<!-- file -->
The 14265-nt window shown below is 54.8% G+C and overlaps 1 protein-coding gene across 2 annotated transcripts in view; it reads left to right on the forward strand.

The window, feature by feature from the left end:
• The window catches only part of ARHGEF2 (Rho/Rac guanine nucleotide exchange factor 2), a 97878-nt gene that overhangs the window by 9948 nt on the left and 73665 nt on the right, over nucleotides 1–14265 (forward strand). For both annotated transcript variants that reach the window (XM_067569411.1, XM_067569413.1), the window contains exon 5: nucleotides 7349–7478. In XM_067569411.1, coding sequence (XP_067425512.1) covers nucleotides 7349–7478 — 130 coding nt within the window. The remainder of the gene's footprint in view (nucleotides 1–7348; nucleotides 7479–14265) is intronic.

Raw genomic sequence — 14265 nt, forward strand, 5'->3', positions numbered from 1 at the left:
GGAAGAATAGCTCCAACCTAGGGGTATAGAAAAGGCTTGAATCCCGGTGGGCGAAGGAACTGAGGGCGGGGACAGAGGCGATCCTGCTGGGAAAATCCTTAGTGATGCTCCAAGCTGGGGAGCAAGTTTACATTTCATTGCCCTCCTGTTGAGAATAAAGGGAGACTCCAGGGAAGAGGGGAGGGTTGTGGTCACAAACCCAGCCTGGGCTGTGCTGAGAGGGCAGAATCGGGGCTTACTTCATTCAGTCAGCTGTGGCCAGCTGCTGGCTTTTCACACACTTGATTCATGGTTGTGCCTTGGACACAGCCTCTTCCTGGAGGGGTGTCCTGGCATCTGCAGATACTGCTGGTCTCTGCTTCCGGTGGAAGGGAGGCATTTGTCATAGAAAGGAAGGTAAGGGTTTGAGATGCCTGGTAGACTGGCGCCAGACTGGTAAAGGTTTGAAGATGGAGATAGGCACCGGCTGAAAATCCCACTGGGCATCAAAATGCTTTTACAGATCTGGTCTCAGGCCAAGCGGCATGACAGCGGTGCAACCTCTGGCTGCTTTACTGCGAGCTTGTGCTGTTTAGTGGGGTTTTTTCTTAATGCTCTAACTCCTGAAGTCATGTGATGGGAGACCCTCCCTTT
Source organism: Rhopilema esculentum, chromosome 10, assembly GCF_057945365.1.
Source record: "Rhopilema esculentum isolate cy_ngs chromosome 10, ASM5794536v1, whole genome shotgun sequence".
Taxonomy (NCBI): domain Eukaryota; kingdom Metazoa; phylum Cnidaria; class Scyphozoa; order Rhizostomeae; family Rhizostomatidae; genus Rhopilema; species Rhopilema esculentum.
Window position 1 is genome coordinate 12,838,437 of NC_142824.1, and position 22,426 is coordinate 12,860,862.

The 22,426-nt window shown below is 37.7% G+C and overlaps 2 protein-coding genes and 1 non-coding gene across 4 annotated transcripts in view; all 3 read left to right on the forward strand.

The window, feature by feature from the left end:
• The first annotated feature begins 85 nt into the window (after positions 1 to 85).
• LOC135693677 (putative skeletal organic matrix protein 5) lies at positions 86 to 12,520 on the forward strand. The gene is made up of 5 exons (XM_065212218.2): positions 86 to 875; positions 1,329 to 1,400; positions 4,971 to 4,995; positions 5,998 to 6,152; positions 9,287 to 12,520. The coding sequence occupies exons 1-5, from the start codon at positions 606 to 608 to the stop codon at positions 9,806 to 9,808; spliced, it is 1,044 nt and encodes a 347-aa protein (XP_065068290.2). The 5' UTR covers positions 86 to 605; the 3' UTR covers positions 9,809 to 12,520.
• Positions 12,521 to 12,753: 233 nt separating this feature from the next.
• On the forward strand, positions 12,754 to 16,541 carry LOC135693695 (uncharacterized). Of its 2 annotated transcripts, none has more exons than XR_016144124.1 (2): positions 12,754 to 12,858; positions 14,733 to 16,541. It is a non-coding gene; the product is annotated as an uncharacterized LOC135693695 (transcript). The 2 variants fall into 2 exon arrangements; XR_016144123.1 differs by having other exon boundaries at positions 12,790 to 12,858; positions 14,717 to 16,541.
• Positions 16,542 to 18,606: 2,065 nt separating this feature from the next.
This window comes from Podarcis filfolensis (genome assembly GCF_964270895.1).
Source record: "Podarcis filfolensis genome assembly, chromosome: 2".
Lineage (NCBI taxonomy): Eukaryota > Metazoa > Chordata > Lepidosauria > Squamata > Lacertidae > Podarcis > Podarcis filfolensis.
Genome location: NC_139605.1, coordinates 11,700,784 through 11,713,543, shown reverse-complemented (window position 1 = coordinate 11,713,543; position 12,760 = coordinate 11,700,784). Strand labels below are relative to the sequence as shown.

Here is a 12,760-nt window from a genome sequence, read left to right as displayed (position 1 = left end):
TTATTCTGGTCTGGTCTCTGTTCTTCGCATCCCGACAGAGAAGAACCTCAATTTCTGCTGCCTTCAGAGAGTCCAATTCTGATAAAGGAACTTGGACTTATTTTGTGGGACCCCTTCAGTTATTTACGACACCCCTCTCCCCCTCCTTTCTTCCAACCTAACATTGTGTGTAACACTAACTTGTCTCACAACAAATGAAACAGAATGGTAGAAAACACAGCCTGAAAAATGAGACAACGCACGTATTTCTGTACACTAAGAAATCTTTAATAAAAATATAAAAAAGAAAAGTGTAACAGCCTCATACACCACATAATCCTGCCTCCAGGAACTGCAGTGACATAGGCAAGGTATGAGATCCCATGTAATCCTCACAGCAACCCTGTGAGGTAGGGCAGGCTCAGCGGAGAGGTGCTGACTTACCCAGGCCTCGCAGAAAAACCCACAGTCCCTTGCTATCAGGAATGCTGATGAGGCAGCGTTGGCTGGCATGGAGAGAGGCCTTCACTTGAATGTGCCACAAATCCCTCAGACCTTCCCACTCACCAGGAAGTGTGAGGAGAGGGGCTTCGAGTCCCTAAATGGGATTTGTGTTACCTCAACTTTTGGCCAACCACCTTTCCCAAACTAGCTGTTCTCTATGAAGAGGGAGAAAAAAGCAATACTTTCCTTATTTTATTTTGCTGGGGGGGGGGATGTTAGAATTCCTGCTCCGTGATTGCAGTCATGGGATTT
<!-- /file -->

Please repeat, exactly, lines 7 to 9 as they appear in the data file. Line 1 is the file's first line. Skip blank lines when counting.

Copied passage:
Source record: "Rhopilema esculentum isolate cy_ngs chromosome 10, ASM5794536v1, whole genome shotgun sequence".
Taxonomy (NCBI): domain Eukaryota; kingdom Metazoa; phylum Cnidaria; class Scyphozoa; order Rhizostomeae; family Rhizostomatidae; genus Rhopilema; species Rhopilema esculentum.
Window position 1 is genome coordinate 12,838,437 of NC_142824.1, and position 22,426 is coordinate 12,860,862.